Monday, August 29, 2011


From Wikipedia:

Woodstock Music & Art Fair (informally, Woodstock or The Woodstock Festival) was a music festival, billed as "An Aquarian Exposition: 3 Days of Peace & Music". It was held at Max Yasgur's 600-acre dairy farm in the Catskills near the hamlet of White Lake in the town of Bethel, New York, from August 15 to August 18, 1969. Bethel, in Sullivan County, is 43 miles southwest of the town of Woodstock, New York, in adjoining Ulster County.

During the sometimes rainy weekend, thirty-two acts performed outdoors in front of 500,000 concert-goers. It is widely regarded as one of the most pivotal moments in popular music history and was listed among Rolling Stone's 50 Moments That Changed the History of Rock and Roll.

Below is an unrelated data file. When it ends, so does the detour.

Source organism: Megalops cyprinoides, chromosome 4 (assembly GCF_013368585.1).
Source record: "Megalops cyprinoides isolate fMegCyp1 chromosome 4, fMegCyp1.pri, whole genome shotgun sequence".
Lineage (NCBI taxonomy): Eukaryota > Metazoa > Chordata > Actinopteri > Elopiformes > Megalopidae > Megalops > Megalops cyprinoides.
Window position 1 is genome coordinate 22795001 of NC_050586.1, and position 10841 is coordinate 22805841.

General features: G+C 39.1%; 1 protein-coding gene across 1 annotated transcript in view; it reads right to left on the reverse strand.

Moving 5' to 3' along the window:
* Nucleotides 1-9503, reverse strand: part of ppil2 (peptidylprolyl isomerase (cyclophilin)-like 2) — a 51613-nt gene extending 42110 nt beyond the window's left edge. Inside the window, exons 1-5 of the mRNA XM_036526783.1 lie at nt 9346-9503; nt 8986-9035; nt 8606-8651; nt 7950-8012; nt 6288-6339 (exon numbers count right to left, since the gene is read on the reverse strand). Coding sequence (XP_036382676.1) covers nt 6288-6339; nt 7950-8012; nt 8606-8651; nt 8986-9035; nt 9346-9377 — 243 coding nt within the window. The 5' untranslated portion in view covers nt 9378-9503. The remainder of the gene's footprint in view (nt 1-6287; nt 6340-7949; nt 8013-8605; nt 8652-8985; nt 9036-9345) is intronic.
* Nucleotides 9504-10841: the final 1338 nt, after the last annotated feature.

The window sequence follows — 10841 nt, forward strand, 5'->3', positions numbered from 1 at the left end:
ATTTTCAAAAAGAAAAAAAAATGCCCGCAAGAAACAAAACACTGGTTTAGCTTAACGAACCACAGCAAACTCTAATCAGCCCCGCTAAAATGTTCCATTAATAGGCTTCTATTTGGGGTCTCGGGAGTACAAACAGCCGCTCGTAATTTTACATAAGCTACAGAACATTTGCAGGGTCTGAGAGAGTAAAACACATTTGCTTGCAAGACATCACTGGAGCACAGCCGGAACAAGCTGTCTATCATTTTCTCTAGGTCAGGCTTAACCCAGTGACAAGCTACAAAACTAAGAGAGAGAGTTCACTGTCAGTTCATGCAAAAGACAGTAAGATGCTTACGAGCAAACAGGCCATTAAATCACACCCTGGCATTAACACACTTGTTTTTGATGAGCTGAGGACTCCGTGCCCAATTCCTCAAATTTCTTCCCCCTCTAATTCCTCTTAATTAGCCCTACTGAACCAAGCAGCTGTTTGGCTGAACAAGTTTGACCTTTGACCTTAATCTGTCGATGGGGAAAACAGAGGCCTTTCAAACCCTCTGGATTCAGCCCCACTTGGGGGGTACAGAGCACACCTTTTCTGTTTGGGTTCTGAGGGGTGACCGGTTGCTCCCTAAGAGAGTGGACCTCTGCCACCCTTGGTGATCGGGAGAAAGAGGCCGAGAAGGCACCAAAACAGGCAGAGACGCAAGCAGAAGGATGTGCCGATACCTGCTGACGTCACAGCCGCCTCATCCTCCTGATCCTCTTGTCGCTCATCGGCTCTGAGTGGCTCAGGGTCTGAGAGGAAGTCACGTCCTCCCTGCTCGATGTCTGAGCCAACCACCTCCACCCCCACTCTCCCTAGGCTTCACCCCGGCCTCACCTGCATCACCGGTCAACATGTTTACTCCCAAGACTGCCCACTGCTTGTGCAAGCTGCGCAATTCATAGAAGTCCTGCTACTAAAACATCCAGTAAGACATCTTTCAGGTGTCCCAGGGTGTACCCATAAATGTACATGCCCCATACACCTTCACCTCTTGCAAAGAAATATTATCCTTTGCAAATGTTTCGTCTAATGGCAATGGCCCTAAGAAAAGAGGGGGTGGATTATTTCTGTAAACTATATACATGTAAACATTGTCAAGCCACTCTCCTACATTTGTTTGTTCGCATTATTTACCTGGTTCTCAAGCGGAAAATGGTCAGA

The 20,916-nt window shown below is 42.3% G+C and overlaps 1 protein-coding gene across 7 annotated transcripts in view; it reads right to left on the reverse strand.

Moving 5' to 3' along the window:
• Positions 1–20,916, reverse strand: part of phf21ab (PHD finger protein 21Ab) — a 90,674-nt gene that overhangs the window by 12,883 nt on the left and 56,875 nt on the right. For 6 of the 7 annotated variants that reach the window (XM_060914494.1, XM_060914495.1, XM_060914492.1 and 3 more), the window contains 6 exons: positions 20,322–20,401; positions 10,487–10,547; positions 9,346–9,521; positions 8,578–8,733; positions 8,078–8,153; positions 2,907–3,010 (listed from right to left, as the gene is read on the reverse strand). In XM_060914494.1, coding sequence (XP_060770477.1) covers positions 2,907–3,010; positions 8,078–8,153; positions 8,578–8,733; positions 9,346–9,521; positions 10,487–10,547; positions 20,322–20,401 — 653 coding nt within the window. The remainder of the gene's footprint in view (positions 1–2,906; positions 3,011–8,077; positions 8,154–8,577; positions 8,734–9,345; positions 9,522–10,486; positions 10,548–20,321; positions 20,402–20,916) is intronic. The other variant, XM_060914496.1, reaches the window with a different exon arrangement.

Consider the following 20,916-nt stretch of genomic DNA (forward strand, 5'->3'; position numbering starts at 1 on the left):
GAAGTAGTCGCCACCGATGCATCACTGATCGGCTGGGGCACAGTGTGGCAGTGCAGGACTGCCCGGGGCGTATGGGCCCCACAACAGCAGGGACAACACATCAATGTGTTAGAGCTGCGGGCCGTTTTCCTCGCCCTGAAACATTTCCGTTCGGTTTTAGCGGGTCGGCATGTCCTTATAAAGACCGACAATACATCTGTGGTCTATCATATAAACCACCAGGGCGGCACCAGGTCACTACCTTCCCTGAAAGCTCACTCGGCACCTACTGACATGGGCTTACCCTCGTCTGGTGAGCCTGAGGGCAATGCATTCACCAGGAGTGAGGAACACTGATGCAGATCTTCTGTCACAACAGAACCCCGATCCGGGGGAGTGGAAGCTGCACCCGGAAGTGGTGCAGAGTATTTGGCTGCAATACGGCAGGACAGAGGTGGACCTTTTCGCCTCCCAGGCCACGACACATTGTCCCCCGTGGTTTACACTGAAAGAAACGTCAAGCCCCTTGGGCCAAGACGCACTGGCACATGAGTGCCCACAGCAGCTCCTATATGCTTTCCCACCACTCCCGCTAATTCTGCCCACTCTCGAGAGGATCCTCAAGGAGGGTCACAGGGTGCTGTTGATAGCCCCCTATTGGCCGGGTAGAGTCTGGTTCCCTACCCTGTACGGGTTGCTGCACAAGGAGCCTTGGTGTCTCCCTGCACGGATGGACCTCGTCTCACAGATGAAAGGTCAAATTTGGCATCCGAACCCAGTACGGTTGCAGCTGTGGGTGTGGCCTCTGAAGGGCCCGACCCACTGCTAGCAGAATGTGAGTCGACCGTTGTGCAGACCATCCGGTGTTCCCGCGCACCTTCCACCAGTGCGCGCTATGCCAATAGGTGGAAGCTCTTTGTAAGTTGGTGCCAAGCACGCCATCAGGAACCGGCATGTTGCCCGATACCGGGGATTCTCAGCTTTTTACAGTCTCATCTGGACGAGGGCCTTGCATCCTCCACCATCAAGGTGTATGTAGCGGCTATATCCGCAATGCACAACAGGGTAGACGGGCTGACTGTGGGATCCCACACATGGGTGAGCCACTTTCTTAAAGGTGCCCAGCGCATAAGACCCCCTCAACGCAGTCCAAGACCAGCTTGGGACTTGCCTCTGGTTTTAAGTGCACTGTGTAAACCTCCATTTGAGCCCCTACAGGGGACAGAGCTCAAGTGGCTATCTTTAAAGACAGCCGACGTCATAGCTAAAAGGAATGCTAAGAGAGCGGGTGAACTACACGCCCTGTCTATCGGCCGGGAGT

The event was captured in the 1970 documentary movie
Woodstock, an accompanying soundtrack album, and Joni Mitchell's song "Woodstock" which commemorated the event and became a major hit for Crosby, Stills, Nash & Young.

More here.

It's funny how the above paragraphs do, indeed, describe Woodstock accurately, but just don't get across at all what it was really about. Heh. As if I was there and actually know what it was all about. But I certainly came of age in the post-Woodstock era, when the event was spoken of as legendary, the rock and roll event of all events, the pure essence of the 60s and hippies and free love and acid and pot and peace and on and on. My brother had the album when I was a kid and I've known many of the performances for most of my life. And I finally got to see the documentary movie in the late 80s when MTV aired it countless times: by that point, I had come to understand that, yeah, Woodstock really was something incredible and weird, uplifting and visionary.

You know, they had half a million people there, almost all of them fucked up, and not one fight broke out. Not a single fight. That, in itself, is worth a mention in the history books.

Anyway, the twenty second anniversary of Woodstock was a couple of weeks ago. So I figured I'd celebrate by posting the movie here. Check it out:

Peace, brother.